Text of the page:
Ending Furlough & Lockdown: FAQs for employers

As details of the plans on easing lockdown and the future of the Coronavirus Job Retention Scheme start to be published, the following FAQs look at the main issues for employers. 

Contents

Ending furlough: the options
Health and safety
Notice of termination
Redundancy
Annual leave

How long is the Scheme going to last?

The Coronavirus Job Retention Scheme ('the Scheme) opened on 20 April 2020. It was set up to reimburse a proportion of 'furloughed' employees' wages i.e. employees on a leave of absence who are kept on your payroll. See Furlough: Coronavirus Job Retention Scheme for FAQs on eligibility and the terms of the Scheme.

The Scheme was originally in place for four months, from 1 March 2020 until 30 June 2020. However, it was announced on 12 May 2020 that it would be extended until 31 October 2020 across all sectors and regions. Employees will continue to receive 80% of salary (up to £2,500 per month) while furloughed - but a new taper requiring employers to contribute to furloughed salaries will be brought in from August. From the start of July furloughed employees will be able to return to work part-time with employers claiming under the Scheme for their normal hours not worked. For more information see Furlough: Coronavirus Job Retention Scheme and the government fact-sheet.

How do we end a period of furlough?

Neither the HMRC Guidance nor the Treasury Direction provide a mechanism for ending furlough. Therefore, if you want to end a period of furlough leave and bring an employee back to work, look at the terms of the furlough agreement you have with your employees. For example, our template letter provides that furlough leave will end on the earliest of the following events:

  • the date the government ends the Scheme;
  • the employee or the employer ceasing to be eligible for funding under the Scheme; or
  • the employer notifying the employee of a decision to end furlough leave.

The notification of a decision to end furlough leave should clarify which terms and conditions of employment will apply; highlight the health and safety issues arising from returning to work (including whether any reasonable adjustments are required for disabled employees); and make it clear that you are reserving the right to put the employee back on furlough at some point (unless you are ending furlough at the same time as the Scheme is closing).

There is no minimum period of notice required to end furlough (unless it was agreed as part of the furlough agreement), although you would be expected to give reasonable notice of the change: contact us to discuss this.

See our template notification of end of furlough letter.

How do we choose which employees to take off furlough?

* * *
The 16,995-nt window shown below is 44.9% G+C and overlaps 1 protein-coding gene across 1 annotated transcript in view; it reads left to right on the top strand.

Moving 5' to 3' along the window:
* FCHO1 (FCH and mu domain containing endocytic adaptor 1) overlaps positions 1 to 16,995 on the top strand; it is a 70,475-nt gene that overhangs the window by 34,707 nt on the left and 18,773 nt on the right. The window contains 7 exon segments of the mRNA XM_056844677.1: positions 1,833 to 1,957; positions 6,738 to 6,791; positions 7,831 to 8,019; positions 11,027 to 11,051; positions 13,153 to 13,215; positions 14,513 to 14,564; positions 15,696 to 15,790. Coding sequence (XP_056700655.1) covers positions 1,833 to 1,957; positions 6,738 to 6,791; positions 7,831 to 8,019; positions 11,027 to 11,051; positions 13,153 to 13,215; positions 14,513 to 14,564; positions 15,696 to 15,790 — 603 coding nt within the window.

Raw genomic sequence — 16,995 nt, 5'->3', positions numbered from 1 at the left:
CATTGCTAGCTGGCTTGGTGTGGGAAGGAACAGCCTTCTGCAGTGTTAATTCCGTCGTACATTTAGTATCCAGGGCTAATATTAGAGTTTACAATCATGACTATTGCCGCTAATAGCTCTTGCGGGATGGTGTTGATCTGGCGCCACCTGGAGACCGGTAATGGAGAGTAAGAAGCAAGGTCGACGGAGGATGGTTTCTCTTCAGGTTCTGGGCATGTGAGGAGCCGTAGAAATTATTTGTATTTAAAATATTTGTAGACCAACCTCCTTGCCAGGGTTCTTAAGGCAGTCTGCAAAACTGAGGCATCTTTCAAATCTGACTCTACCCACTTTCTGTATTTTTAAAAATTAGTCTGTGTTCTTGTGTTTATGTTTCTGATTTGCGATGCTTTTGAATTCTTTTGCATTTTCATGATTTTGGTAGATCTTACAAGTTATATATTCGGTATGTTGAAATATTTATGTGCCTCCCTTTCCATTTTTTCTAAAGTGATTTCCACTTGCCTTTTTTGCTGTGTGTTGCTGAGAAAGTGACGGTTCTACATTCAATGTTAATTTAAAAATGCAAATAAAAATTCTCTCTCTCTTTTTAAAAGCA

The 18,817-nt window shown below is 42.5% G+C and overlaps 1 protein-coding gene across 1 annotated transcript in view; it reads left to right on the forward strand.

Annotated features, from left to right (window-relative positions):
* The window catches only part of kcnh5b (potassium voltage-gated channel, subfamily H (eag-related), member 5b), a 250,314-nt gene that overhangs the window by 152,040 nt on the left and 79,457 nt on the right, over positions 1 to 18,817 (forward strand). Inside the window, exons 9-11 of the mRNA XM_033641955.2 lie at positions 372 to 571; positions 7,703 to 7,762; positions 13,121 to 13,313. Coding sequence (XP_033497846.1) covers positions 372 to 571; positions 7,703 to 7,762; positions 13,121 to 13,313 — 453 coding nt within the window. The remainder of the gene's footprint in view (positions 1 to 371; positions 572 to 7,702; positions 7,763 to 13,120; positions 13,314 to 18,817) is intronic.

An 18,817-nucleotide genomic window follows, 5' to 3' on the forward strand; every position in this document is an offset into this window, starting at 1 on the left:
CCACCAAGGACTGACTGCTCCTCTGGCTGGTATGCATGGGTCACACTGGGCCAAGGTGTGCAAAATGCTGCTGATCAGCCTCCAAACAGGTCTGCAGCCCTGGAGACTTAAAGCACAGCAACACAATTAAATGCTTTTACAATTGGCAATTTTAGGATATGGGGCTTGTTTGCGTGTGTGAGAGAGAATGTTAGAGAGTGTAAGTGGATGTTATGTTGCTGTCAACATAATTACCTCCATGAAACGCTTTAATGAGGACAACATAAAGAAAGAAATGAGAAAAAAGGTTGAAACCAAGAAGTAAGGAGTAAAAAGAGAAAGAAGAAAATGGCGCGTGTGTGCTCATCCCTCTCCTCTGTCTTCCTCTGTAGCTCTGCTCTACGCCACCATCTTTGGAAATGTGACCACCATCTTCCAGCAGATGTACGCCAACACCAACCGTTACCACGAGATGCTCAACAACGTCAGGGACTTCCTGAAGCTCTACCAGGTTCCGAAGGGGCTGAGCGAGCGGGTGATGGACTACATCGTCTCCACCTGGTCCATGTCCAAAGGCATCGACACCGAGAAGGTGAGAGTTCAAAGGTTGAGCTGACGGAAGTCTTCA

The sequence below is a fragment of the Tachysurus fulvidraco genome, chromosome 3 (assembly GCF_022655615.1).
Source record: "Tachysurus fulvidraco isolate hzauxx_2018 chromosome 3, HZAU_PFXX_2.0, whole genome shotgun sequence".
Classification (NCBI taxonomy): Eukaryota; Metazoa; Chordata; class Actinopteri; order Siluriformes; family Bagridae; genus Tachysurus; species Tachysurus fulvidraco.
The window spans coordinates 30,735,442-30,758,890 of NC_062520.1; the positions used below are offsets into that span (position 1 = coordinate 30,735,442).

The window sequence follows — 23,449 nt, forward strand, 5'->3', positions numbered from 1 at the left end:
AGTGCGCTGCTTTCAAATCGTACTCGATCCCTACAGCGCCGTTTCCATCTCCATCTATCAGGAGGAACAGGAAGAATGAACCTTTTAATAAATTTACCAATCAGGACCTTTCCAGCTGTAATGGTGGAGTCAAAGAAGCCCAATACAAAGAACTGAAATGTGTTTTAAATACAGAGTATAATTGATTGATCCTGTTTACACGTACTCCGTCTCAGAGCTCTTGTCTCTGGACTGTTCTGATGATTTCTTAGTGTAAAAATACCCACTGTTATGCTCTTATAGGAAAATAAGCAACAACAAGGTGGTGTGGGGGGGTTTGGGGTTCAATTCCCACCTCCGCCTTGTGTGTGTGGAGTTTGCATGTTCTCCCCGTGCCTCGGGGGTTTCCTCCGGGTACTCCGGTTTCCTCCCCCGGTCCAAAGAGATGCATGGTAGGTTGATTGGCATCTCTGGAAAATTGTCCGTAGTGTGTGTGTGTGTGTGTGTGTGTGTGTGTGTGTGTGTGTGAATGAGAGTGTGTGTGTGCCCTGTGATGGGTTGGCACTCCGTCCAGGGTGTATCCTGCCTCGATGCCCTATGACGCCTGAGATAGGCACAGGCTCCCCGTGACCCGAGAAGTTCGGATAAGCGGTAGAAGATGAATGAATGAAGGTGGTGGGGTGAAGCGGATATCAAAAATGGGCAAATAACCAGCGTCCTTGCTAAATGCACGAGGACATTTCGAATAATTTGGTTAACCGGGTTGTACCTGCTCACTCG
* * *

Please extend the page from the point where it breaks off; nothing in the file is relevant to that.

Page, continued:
You might end furlough for all your employees at the same time. However, you may wish to end furlough for just a section of your workforce - particularly as the social distancing guidelines are likely to restrict the number of individuals who will be able to attend the workplace at one time. In this case, identify which areas of the business you need people back at work in first.

You might initially want to ask for volunteers from this group. If you do, reserve the right to refuse applications; and ensure that the reason for any refusal is fair and documented.

If you then need to move to a selection process, follow a fair and transparent exercise. Select returners using objective criteria such as skills / experience, based on the needs of the business at that time. The usual protection against discrimination will apply. Contact us to discuss what a fair process might look like.

It is a good idea to engage with employees about selection at an early stage of the process so that you are made aware about any individual concerns about returning to work. Despite the financial advantage in returning to work it is likely that some employees will be more reluctant than others to come back e.g. because they are living with someone who is shielding / need to commute and have concerns about using public transport. See below in relation to employees who are themselves shielding or in the vulnerable group.

The same principles would apply when deciding which employees to select for 'flexible furloughing' - permitted in terms of the revised scheme from July.

What about employees who are shielding, or who have an underlying health condition?

The government advised individuals with certain underlying health conditions, who are most at risk from coronavirus, to stay at home for 12 weeks - referred to as 'shielding'. The advice in England changed on 31 May and this group is now 'strongly advised to stay at home as much as possible and keep outside visits to a minimum, until at least 30 June 2020'. The Scottish government's position on shielding has not changed. You cannot ask these individuals to attend work at least until the 'shielding' advice changes - and at that point, what is appropriate will depend on the new advice they are given. For now, our advice on managing these individuals is in a table here